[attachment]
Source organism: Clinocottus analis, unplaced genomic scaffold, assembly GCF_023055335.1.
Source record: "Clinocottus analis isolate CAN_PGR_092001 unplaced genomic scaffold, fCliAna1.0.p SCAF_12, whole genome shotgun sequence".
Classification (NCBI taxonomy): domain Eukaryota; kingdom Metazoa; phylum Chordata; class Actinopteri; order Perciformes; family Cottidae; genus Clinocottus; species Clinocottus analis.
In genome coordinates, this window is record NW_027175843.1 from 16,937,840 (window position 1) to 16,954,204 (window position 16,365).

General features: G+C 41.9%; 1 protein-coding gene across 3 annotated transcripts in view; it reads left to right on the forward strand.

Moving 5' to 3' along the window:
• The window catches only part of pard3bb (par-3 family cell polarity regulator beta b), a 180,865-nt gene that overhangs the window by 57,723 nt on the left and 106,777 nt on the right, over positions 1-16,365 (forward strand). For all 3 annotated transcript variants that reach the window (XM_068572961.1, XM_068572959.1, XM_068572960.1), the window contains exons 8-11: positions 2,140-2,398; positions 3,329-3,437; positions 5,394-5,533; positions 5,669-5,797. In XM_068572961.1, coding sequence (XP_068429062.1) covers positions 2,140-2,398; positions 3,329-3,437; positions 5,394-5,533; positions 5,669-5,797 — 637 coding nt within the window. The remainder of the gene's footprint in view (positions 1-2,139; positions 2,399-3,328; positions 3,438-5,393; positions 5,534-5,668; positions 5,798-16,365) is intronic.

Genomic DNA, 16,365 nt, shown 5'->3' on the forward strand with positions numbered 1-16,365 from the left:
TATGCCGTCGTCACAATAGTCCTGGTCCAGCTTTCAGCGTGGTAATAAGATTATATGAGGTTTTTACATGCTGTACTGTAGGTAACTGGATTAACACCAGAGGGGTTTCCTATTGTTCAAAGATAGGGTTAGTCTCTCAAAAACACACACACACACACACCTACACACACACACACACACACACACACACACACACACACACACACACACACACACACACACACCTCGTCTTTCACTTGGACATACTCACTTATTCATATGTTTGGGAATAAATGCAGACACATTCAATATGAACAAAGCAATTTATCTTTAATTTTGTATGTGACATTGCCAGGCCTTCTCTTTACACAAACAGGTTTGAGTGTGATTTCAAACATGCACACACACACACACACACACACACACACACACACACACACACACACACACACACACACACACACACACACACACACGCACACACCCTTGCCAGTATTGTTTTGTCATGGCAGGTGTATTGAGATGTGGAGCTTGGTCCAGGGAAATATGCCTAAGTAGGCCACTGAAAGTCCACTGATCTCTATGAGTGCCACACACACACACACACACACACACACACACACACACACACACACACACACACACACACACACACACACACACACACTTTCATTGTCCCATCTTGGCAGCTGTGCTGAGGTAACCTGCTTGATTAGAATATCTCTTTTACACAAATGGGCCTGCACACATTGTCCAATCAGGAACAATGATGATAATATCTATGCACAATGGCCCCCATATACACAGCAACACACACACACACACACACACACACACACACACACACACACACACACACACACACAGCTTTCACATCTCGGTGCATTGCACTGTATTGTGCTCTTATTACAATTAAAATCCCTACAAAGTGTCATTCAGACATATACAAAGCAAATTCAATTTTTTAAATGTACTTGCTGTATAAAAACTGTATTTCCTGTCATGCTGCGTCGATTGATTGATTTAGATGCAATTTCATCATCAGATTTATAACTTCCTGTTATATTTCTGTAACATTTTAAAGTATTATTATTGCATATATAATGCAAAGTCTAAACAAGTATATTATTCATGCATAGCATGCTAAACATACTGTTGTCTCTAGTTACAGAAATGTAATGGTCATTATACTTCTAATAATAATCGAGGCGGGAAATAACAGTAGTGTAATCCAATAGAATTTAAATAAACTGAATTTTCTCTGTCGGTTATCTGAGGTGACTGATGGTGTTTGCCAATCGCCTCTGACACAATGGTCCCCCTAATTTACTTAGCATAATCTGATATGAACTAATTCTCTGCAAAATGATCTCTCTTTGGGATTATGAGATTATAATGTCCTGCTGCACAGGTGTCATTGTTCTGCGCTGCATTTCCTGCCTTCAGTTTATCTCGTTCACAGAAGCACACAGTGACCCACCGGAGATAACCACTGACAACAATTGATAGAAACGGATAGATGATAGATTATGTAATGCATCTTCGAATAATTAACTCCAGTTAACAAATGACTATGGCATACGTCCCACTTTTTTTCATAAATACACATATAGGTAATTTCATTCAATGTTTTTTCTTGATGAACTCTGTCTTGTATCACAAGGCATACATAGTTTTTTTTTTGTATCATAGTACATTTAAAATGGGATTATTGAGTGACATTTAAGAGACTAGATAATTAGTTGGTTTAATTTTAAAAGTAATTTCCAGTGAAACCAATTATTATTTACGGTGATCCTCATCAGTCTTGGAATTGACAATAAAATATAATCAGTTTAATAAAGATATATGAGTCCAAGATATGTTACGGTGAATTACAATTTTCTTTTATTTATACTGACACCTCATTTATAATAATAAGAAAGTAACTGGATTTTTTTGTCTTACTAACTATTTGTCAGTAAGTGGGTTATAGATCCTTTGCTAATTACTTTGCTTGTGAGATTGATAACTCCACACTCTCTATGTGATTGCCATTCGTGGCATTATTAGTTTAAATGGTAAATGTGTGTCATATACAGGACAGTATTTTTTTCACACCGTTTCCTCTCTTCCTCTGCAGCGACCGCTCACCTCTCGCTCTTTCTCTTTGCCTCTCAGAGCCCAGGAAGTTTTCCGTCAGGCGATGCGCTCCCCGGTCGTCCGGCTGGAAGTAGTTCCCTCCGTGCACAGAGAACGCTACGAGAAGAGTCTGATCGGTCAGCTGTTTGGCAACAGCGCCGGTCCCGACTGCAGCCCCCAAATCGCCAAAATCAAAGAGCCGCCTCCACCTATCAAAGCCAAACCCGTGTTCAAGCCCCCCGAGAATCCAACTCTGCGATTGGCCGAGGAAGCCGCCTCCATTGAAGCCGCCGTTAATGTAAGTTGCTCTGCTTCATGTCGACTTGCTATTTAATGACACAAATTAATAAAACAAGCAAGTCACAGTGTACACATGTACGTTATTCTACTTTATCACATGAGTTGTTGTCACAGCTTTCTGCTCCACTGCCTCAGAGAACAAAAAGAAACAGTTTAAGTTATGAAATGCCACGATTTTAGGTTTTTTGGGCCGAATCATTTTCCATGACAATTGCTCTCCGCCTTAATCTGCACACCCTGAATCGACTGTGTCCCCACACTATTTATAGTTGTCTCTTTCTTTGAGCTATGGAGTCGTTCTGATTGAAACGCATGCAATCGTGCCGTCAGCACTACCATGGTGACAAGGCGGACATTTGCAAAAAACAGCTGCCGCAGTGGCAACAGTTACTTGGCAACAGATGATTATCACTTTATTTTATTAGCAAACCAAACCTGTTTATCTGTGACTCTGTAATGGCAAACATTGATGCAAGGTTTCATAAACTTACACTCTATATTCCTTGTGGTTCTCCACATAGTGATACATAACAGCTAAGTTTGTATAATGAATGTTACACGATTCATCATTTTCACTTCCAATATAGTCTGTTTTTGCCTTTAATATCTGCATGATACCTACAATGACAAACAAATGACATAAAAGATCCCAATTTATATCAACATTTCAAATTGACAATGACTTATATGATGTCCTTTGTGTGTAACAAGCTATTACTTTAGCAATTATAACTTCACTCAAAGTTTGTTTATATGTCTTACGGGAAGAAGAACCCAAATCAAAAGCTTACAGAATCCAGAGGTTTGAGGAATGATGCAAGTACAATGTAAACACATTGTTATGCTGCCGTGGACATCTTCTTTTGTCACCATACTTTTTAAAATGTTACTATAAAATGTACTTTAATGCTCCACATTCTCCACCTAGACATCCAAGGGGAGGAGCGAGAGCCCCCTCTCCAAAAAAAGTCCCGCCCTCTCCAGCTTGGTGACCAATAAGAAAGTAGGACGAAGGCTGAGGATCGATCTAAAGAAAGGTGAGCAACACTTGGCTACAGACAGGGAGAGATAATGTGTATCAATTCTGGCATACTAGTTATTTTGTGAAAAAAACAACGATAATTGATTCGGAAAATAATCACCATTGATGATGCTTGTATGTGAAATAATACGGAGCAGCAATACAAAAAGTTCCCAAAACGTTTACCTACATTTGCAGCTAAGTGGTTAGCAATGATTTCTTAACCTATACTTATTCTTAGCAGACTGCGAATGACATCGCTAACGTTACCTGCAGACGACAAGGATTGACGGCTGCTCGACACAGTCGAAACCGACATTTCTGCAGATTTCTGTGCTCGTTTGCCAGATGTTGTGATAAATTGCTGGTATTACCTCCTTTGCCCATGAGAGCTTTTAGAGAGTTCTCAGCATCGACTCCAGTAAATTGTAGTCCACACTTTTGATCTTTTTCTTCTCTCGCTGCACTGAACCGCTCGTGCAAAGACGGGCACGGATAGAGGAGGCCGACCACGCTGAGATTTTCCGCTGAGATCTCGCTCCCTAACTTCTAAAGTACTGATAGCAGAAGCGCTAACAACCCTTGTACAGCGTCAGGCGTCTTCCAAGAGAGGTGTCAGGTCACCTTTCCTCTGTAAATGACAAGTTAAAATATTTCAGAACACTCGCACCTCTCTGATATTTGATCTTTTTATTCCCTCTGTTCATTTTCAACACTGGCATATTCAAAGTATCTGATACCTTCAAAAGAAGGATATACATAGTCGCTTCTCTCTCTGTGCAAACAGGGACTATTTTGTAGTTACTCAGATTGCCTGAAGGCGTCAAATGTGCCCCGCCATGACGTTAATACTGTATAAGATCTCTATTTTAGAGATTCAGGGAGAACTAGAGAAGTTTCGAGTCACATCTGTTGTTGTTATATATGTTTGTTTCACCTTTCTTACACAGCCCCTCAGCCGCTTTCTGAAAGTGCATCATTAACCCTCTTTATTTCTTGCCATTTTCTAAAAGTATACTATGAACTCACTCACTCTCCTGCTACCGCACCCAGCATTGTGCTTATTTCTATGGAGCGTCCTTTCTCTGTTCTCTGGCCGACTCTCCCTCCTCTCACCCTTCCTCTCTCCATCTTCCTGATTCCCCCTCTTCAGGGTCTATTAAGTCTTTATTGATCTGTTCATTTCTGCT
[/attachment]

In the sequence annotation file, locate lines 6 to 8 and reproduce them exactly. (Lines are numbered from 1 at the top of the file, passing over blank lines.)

Moving 5' to 3' along the window:
• The window catches only part of pard3bb (par-3 family cell polarity regulator beta b), a 180,865-nt gene that overhangs the window by 57,723 nt on the left and 106,777 nt on the right, over positions 1-16,365 (forward strand). For all 3 annotated transcript variants that reach the window (XM_068572961.1, XM_068572959.1, XM_068572960.1), the window contains exons 8-11: positions 2,140-2,398; positions 3,329-3,437; positions 5,394-5,533; positions 5,669-5,797. In XM_068572961.1, coding sequence (XP_068429062.1) covers positions 2,140-2,398; positions 3,329-3,437; positions 5,394-5,533; positions 5,669-5,797 — 637 coding nt within the window. The remainder of the gene's footprint in view (positions 1-2,139; positions 2,399-3,328; positions 3,438-5,393; positions 5,534-5,668; positions 5,798-16,365) is intronic.

Genomic DNA, 16,365 nt, shown 5'->3' on the forward strand with positions numbered 1-16,365 from the left: